Our closest living relatives are the six species of great ape: chimpanzees, bonobos, Western lowland gorillas, Eastern lowland gorillas, Bornean orangutans and Sumatran orangutans. All of them are endangered, or critically endangered, and at risk of becoming extinct in our lifetime.
The threats to their survival in the wild should now be known. Their forest homes are at risk of destruction, they are poached for the illegal trade in wildlife and bush meat, and climate change threatens to disrupt their access to food and water. Perhaps less discussed, but no less lethal, is the risk posed by infections transmitted by humans. These are “zoonotic” diseases – those which can be passed from humans to animals and vice versa.
COVID-19 is one such case, and while much of our worries about zoonotic diseases centre on their risk of transmission from wild animals to humans, zoonotic diseases have decimated great ape populations. Diseases in great apes of probable human origin have been described since the 1960s.
Great apes share about 98% of human DNA, and they also share susceptibility to several human pathogens. During the Ebola virus epidemic between 1994 and 2003 in Central Africa, wildlife surveys were carried out in two areas of Gabon, before and after the outbreak. Between the two surveys, gorilla and chimpanzee populations in the areas shrank by 90-98%.
With the exception of orangutans, which are semi-solitary, it’s no surprise that infectious diseases such as Ebola can wipe out a large population of highly social Gabonese gorillas and chimpanzees – it is spread through direct contact with blood and body fluids. Like us, great apes mourn the loss of those within their close-knit groups. Chimpanzees have been observed using firm grass to remove debris from the teeth of deceased group members.
Zoos are where most people encounter great apes, and they play a leading role in their conservation, from captive breeding programmes to research and public awareness campaigns. But there are risks involved. In 2009, a respiratory disease broke out in a group of 30 chimpanzees housed at Chester Zoo. The disease had been transmitted from human visitors to the chimpanzees and, sadly, three apes died.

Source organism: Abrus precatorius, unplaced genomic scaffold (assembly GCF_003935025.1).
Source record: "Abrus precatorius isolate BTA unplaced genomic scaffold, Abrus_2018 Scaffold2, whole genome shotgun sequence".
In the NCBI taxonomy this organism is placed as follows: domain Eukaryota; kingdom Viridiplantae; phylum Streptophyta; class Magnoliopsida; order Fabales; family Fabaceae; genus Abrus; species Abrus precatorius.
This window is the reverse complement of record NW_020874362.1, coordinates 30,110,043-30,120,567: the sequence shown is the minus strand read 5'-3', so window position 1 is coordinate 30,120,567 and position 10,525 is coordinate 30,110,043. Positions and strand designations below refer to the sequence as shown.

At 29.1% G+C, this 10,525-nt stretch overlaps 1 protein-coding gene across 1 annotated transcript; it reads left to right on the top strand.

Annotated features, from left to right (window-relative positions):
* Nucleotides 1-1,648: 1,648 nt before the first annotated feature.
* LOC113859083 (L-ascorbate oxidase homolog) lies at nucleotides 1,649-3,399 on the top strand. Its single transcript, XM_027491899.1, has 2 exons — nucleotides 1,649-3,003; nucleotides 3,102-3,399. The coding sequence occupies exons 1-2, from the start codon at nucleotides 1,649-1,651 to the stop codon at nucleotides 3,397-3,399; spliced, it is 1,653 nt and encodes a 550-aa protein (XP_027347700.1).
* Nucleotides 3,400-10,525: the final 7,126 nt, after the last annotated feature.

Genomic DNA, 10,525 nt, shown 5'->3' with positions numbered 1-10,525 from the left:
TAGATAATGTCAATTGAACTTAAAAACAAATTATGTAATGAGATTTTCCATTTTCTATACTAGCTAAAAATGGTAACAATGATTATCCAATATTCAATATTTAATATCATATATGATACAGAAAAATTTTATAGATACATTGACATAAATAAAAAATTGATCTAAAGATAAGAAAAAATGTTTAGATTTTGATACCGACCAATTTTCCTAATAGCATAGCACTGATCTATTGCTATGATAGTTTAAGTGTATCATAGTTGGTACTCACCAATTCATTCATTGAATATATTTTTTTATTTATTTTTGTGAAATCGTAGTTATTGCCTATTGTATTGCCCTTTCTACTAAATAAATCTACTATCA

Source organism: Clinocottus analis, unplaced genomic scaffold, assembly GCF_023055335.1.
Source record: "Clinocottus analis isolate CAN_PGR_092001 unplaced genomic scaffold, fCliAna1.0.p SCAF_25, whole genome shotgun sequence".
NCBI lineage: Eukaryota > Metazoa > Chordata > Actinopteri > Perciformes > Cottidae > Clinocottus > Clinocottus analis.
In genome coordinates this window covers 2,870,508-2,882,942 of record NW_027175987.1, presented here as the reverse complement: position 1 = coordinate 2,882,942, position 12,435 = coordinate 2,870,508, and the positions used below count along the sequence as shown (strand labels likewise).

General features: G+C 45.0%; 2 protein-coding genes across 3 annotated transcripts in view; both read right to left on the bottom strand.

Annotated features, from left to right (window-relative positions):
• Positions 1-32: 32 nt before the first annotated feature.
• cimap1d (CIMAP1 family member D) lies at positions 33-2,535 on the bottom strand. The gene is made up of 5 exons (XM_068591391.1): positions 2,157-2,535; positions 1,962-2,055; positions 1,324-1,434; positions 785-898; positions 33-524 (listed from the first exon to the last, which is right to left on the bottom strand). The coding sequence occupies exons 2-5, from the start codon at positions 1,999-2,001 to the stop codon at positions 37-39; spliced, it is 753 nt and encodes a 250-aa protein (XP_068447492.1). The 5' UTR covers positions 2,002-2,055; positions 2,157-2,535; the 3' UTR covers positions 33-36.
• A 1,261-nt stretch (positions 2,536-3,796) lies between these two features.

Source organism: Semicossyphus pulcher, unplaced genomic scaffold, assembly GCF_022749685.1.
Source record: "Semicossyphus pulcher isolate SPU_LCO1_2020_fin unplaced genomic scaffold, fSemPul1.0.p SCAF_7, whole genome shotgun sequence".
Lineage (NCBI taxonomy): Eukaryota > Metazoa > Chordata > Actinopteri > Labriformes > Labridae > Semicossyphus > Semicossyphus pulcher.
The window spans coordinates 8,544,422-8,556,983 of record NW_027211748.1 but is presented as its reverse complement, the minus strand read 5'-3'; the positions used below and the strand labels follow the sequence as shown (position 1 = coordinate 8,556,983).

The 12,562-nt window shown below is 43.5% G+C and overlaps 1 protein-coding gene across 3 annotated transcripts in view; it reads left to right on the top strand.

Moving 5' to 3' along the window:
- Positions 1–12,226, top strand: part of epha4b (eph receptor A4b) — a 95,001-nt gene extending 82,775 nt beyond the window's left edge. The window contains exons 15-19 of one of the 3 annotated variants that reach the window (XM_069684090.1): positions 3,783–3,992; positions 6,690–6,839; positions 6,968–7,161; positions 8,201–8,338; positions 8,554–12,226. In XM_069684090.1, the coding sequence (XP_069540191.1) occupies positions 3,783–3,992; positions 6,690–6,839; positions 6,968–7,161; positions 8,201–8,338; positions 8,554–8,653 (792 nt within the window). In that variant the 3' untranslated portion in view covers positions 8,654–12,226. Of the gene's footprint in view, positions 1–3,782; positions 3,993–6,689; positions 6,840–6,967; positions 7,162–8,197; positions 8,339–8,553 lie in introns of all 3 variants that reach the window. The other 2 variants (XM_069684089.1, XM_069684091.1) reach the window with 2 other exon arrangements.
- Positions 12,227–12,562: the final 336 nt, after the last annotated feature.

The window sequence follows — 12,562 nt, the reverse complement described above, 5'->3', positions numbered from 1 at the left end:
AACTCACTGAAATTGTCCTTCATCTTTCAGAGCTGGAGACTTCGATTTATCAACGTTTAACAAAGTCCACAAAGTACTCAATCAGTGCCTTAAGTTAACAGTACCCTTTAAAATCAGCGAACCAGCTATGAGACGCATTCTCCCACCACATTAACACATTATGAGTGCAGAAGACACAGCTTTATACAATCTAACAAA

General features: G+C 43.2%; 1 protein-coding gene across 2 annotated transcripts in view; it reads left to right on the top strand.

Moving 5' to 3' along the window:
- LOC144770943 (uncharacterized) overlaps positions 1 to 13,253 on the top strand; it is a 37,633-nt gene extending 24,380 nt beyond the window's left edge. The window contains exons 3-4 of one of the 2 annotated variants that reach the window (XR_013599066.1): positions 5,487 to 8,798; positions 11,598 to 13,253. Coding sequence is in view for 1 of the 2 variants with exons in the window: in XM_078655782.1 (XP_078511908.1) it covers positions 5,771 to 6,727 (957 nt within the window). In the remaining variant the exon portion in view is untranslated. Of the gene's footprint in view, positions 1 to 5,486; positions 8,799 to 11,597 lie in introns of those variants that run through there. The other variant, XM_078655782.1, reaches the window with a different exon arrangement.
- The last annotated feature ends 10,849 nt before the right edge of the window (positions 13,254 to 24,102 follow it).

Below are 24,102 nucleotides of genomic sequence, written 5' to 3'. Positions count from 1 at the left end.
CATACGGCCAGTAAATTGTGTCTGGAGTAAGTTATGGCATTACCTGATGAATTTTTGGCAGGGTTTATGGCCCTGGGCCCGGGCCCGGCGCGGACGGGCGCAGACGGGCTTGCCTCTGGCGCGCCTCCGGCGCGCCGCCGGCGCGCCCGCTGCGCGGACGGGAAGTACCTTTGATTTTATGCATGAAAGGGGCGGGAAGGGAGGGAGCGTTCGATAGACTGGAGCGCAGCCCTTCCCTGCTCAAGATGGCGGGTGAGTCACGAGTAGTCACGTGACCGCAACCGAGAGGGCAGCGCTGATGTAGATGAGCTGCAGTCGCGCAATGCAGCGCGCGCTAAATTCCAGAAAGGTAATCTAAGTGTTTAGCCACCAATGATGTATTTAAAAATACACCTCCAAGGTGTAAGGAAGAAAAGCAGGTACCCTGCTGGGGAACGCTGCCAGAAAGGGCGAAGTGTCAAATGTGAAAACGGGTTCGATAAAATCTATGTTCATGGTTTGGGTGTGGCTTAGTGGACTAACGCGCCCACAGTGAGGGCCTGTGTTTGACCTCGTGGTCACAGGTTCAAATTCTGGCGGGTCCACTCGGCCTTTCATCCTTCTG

It’s not just the close quarters of zoos where zoonotic disease transmission is possible. A human coronavirus was observed in a group of wild chimpanzees living in Tai National Park in Côte d'Ivoire between late December 2016 and early January 2017. It’s not known who transmitted the disease, but researchers working at the park believe poachers could have been responsible.
Although COVID-19 has not yet been reported in great apes, given the history of zoonotic diseases – especially their rapid spread and difficult containment – we should assume that transmission is likely and strict measures are needed to prevent it.
All UK zoos and safari parks are now closed, but once the pandemic slows down and they reopen, there will need to be lasting changes that limit contact and educate the public about zoonotic diseases and their threat to great apes.
Saving apes from a distance
Some zoos are testing their animal care staff for coronavirus and advising any who feel ill to stay at home. Staff have been told to check their temperature regularly, wear face masks, and carry out deep cleaning of zoo enclosures. Some keepers have chosen to live on site and away from their families.
Many zoos currently allow close encounters between visitors and captive apes, including feeding events, where people are encouraged to throw food into their enclosures. In many zoos worldwide, visitors are invited to play the role of zoo keeper, which involves mucking out, preparing food, feeding animals and helping with training.
These practices that allow visitors close contact with great apes, including behind-the-scenes tours, will have to change. The latest guidance from the International Union for the Conservation of Nature (IUCN) says the distance normally kept between people and great apes in zoos should increase from seven to ten metres. Anyone who has been ill should stay away from great ape enclosures for at least 14 days after they have recovered. It may be necessary to stop all close-up experiences with apes in the future, and use digital guidebooks and phone apps to educate the public about great apes and their conservation.
The good news is that people are likely to learn just as much about great apes this way, without the need for close encounters. One study compared the effects of different presentations to zoo visitors about the impact of palm oil on orangutans and their habitats, and found that 83% of visitors could recall key facts after a live presentation by staff.
COVID-19 could change a great deal about the relationship between humans and their closest living relatives. But we can still enjoy their presence and learn more about them while keeping a safe distance.
Lesley Elizabeth Craig does not work for, consult, own shares in or receive funding from any company or organisation that would benefit from this article, and has disclosed no relevant affiliations beyond their academic appointment.